Linked are examples of Library Quick Sheets


In this article, we discussed the social value of accessible document design. We presented theories and principles to help librarians make visual and textual decisions. We also discussed specific populations that are particularly affected by some of those visual and textual decisions.

Document design is not necessarily an arduous and mysterious process. Using Turner’s Five Laws of Document Design will allow us to be intentional with our design decisions. By thinking about how users will interact with our documentation, we create a more welcoming library environment. It might take more time upfront to design usable, accessible materials, but by being proactive, we can save ourselves time spent retrofitting materials to meet accessibility demands while also meeting the needs of individuals with unstated needs.


Many thanks to the peer reviewers for this article, Bethany Messersmith, Brett Currier, and Dorothea Salo, and publishing editor Ellie Collier for their work to polish and improve our ramblings. Thanks also to the attendees at our October 2015 presentation on this topic who provided us the encouragement necessary to form our thoughts into a written document.

Works Cited

Association of Research Libraries. (2012). Report of the ARL Joint Task Force on Services to Patrons with Print Disabilities. Retrieved from:

Brune, J. A., & Wilson, D. J. (2013). Disability and passing: Blurring the lines of identity. Philadelphia: Temple University Press.

Bush, J. & Zuidema, L. A. (2011). Professional writing in the English classroom: Beyond language: The grammar of document design. The English Journal 100(4), 86-89.

CAST National Center on Universal Design for Learning (2014). UDL Guidelines—Version 2.0: Examples and Guidelines. Retrieved from

Copeland, C. A. (2011). Library and information center accessibility: The differently-able patron’s perspective. Technical Services Quarterly, 28(2), 223–241.

Currier, B. (2015). Comparing Dyslexia and Visual Impairments under W3C’s WCAG: A Legal Standard for Web Design? Retrieved from:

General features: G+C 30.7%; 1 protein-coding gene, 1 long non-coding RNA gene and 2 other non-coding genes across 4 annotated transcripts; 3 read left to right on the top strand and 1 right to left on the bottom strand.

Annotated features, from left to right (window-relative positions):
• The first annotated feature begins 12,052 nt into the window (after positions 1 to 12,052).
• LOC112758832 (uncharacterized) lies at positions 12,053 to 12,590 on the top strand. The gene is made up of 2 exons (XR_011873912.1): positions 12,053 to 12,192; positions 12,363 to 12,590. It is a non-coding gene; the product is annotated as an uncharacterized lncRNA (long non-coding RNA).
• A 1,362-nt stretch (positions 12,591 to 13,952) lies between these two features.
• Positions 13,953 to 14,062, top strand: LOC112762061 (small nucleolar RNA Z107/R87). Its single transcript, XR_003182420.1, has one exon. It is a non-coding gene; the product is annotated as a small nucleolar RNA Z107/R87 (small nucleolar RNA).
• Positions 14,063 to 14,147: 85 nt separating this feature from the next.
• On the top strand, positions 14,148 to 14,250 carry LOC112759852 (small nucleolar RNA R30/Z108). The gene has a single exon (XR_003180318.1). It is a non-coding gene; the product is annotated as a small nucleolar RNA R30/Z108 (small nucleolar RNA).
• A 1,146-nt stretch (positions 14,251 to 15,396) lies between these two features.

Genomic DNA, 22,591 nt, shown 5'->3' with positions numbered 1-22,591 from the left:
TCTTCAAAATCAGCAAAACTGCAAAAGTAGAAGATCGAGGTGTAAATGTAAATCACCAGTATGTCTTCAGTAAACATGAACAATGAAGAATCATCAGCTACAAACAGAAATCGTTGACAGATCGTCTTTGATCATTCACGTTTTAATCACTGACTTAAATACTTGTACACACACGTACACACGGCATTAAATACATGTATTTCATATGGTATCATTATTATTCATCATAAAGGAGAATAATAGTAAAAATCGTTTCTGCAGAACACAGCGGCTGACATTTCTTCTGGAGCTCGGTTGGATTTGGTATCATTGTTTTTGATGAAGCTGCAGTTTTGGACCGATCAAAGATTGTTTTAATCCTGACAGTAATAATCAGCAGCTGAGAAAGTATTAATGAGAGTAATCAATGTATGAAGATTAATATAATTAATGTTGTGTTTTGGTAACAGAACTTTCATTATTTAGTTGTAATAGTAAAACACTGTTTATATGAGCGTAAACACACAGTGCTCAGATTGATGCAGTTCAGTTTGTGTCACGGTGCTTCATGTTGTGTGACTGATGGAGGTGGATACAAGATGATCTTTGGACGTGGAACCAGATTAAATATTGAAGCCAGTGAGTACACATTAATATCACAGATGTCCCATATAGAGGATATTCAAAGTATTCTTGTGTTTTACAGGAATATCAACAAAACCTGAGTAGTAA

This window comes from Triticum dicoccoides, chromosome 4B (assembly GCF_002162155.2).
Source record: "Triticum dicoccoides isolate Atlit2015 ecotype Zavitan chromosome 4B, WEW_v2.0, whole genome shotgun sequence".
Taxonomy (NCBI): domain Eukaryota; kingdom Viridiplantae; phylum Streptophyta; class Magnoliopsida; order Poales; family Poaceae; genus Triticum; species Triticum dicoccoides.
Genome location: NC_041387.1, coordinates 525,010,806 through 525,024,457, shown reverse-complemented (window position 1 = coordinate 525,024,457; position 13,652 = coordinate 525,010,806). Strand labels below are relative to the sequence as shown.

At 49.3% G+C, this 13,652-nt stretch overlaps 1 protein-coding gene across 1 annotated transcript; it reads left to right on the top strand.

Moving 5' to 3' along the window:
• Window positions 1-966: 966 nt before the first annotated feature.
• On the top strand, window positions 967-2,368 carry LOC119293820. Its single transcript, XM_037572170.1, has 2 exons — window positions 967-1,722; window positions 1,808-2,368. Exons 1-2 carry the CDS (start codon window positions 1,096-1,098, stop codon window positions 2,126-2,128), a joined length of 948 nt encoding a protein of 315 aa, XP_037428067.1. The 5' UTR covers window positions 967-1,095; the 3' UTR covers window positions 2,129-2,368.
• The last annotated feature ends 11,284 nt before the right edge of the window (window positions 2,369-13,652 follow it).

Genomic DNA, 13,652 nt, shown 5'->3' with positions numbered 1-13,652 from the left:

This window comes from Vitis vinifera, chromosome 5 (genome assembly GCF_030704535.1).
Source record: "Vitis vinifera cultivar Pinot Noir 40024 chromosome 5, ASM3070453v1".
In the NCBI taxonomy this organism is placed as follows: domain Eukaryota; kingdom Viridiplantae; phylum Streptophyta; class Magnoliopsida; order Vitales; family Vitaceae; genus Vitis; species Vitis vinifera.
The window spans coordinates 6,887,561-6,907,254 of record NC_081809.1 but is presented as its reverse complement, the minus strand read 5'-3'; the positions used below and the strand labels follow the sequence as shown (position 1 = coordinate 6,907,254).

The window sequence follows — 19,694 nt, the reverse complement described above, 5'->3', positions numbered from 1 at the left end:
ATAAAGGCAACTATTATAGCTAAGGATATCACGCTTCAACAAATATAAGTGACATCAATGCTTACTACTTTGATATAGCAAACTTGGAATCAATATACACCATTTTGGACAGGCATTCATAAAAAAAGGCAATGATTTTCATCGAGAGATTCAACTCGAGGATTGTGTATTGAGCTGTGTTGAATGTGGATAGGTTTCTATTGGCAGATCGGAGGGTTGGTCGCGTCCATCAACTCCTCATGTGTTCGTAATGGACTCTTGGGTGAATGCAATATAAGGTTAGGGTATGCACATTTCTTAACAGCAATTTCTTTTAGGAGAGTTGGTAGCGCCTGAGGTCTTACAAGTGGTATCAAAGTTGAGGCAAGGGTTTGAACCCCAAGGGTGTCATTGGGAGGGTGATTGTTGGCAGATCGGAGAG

Edyburn, D. L. (2010, Winter). Would you recognize universal design for learning if you saw it? Ten propositions for new directions for the second decade of UDL. Learning Disability Quarterly, 33(1), 33-41.

Guest Pryal, K. R. (2016, April 12). Can you tell the difference between accommodation and accessibility? [Web log post]. Retrieved from:

Kaplan, R. (1966). Cultural thought patterns in intercultural education. Language Learning 16(1), 1-20.

Kumbier, A., & Starkey, J. (2016). Access Is Not Problem Solving: Disability Justice and Libraries. Library Trends, 64(3), 468-491.

Langdon, P., Lázár, J., Heylighen, A., & Dong, H. (2014). Inclusive designing: Joining usability, accessibility, and inclusion. New York : Springer.

Moore, P., & Fitz, C. (1993). Using gestalt theory to teach document design and graphics. Technical Communication Quarterly, 2(4), 389.

Plain Language and Information Network (PLAIN). : Improving Communication from the Federal Government to the Public. Retrieved from:

Ranganathan, S. R. (1931). The Five Laws of Library Science. Madras: Madras Library Association.$b99721

Rello, L. and Baeza-Yates, R. (2012 November 19). Optimal colors to improve readability for people with dyslexia. Text Customization for Readability Online Symposium. Retrieved from:

Rello, L. and Baeza-Yates, R. (2013). Good fonts for dyslexia. ASSETS 2013. Retrieved from:

US Department of Justice, Civil Rights Division, Disability Rights Section. (2009). A guide to disability rights law. Retrieved from:

US Department of Securities and Exchange Commission. (1998). A Plain English handbook: How to create clear SEC disclosure documents. Retrieved from:

W3C. (2008). Web content accessibility guidelines 2.0. Retrieved from:

Wallwork, A. (2014). User guides, manuals, and technical writing: A guide to professional English. New York: Springer.

Williams, G. H. (2012). Disability, universal design, and the digital humanities. In, ed. M. K. Gold, Debates in the Digital Humanities. Minneapolis: University of Minnesota Press, 202-212.

M. Ryan Hess: The State of the Library Website

planet code4lib - Tue, 2016-06-28 22:20

T’was a time when the Library Website was an abomination. Those dark days have lightened significantly. But new clouds have appeared on the horizon.

Darkest Before the Dawn